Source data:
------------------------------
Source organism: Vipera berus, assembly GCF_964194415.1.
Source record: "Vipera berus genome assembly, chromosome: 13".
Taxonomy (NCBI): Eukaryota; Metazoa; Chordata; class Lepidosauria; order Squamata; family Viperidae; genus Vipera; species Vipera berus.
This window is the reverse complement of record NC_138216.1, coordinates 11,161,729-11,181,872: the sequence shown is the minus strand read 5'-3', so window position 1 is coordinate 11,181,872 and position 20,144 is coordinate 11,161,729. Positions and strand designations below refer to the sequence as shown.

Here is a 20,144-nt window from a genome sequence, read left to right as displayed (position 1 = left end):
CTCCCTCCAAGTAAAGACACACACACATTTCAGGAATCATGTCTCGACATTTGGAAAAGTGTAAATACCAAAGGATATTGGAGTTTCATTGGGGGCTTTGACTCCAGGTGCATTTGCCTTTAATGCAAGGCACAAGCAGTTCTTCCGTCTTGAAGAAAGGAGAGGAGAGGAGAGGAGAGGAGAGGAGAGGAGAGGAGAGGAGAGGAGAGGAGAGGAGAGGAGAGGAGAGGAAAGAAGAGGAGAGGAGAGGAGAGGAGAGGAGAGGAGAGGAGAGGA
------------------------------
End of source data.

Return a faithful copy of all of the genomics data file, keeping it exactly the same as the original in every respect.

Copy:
Source organism: Vipera berus, assembly GCF_964194415.1.
Source record: "Vipera berus genome assembly, chromosome: 13".
Taxonomy (NCBI): Eukaryota; Metazoa; Chordata; class Lepidosauria; order Squamata; family Viperidae; genus Vipera; species Vipera berus.
This window is the reverse complement of record NC_138216.1, coordinates 11,161,729-11,181,872: the sequence shown is the minus strand read 5'-3', so window position 1 is coordinate 11,181,872 and position 20,144 is coordinate 11,161,729. Positions and strand designations below refer to the sequence as shown.

Here is a 20,144-nt window from a genome sequence, read left to right as displayed (position 1 = left end):
CTCCCTCCAAGTAAAGACACACACACATTTCAGGAATCATGTCTCGACATTTGGAAAAGTGTAAATACCAAAGGATATTGGAGTTTCATTGGGGGCTTTGACTCCAGGTGCATTTGCCTTTAATGCAAGGCACAAGCAGTTCTTCCGTCTTGAAGAAAGGAGAGGAGAGGAGAGGAGAGGAGAGGAGAGGAGAGGAGAGGAGAGGAGAGGAGAGGAGAGGAGAGGAGAGGAAAGAAGAGGAGAGGAGAGGAGAGGAGAGGAGAGGAGAGGAGAGGA